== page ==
Before the First World War, the face of aviation in the United States was Orville and Wilbur Wright and Glenn Curtiss, and in Canada, Alexander Graham Bell and J.A.D. McCurdy, all mechanical tinkerers who through trial and error had painstakingly untangled some of the mysteries of powered flight. But more familiar to the public were aerial daredevils such as Archibald Hoxsey, Walter Brookins, Lincoln Beachey, and Cal Rodgers. In the pursuit of cheap thrills, the miracle of flight of which so much had been promised was being strangled at birth. Mass entertainment meant dangerous flying stunts such as inverted loops and spiral dives. Between 1908 and 1913, the New York Times calculated that 308 “aeronauts” had died in air crashes in the United States, with 85 in the first eight months of 1913 alone. The magazine Scientific American deplored the situation in which aircraft that had promised so much were now “providers of sensational amusement,” like racing cars and motorcycles, rather than “practical means of transport.”4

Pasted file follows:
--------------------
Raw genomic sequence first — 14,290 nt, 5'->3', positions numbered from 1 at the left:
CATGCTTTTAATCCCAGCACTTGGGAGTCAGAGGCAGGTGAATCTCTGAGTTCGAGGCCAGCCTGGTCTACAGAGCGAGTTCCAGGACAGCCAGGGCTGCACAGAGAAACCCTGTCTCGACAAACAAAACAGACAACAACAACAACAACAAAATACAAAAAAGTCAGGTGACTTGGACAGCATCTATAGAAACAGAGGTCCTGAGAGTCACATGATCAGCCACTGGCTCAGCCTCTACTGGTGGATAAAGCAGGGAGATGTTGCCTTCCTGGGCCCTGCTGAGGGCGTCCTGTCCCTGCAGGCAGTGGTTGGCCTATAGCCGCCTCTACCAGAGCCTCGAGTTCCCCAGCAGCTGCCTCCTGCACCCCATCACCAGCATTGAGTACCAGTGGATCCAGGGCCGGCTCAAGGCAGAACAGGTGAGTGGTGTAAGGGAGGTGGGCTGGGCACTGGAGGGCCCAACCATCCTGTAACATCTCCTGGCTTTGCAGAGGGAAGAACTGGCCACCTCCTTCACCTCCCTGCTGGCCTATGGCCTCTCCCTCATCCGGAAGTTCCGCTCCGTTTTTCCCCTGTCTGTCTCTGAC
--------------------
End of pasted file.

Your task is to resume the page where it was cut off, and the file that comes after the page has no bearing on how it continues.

Editorial Reviews

What a cool book.

Inside Toronto

Well-researched and presents a definitive history of Canadian aviation.

Winnipeg Free Press

Other titles by Peter Pigott